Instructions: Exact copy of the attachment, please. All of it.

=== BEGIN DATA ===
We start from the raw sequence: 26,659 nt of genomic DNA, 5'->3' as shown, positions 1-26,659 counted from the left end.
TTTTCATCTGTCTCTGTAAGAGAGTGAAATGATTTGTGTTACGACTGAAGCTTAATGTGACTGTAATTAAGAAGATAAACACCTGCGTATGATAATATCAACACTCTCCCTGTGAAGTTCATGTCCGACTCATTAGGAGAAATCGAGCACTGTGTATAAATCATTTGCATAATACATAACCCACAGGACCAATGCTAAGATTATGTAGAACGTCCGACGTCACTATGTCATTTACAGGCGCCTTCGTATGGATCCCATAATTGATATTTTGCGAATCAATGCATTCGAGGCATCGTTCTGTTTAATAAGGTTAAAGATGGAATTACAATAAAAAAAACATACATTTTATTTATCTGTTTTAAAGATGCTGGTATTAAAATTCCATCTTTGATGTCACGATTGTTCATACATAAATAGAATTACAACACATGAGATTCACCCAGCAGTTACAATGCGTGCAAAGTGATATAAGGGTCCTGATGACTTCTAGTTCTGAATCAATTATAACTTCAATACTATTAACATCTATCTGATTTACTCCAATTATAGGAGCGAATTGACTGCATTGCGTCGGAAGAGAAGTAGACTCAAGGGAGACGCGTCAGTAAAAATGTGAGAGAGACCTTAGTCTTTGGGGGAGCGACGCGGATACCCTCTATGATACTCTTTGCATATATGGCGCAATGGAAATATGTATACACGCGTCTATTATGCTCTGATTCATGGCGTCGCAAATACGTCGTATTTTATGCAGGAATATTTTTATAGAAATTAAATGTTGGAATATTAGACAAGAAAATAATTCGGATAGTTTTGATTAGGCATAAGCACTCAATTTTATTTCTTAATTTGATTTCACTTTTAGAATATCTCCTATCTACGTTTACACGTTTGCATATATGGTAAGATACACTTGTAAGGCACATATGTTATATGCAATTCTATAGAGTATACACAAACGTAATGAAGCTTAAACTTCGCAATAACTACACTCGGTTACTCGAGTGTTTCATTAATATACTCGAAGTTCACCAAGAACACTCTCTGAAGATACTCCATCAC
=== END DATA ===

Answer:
We start from the raw sequence: 26,659 nt of genomic DNA, 5'->3' as shown, positions 1-26,659 counted from the left end.
TTTTCATCTGTCTCTGTAAGAGAGTGAAATGATTTGTGTTACGACTGAAGCTTAATGTGACTGTAATTAAGAAGATAAACACCTGCGTATGATAATATCAACACTCTCCCTGTGAAGTTCATGTCCGACTCATTAGGAGAAATCGAGCACTGTGTATAAATCATTTGCATAATACATAACCCACAGGACCAATGCTAAGATTATGTAGAACGTCCGACGTCACTATGTCATTTACAGGCGCCTTCGTATGGATCCCATAATTGATATTTTGCGAATCAATGCATTCGAGGCATCGTTCTGTTTAATAAGGTTAAAGATGGAATTACAATAAAAAAAACATACATTTTATTTATCTGTTTTAAAGATGCTGGTATTAAAATTCCATCTTTGATGTCACGATTGTTCATACATAAATAGAATTACAACACATGAGATTCACCCAGCAGTTACAATGCGTGCAAAGTGATATAAGGGTCCTGATGACTTCTAGTTCTGAATCAATTATAACTTCAATACTATTAACATCTATCTGATTTACTCCAATTATAGGAGCGAATTGACTGCATTGCGTCGGAAGAGAAGTAGACTCAAGGGAGACGCGTCAGTAAAAATGTGAGAGAGACCTTAGTCTTTGGGGGAGCGACGCGGATACCCTCTATGATACTCTTTGCATATATGGCGCAATGGAAATATGTATACACGCGTCTATTATGCTCTGATTCATGGCGTCGCAAATACGTCGTATTTTATGCAGGAATATTTTTATAGAAATTAAATGTTGGAATATTAGACAAGAAAATAATTCGGATAGTTTTGATTAGGCATAAGCACTCAATTTTATTTCTTAATTTGATTTCACTTTTAGAATATCTCCTATCTACGTTTACACGTTTGCATATATGGTAAGATACACTTGTAAGGCACATATGTTATATGCAATTCTATAGAGTATACACAAACGTAATGAAGCTTAAACTTCGCAATAACTACACTCGGTTACTCGAGTGTTTCATTAATATACTCGAAGTTCACCAAGAACACTCTCTGAAGATACTCCATCAC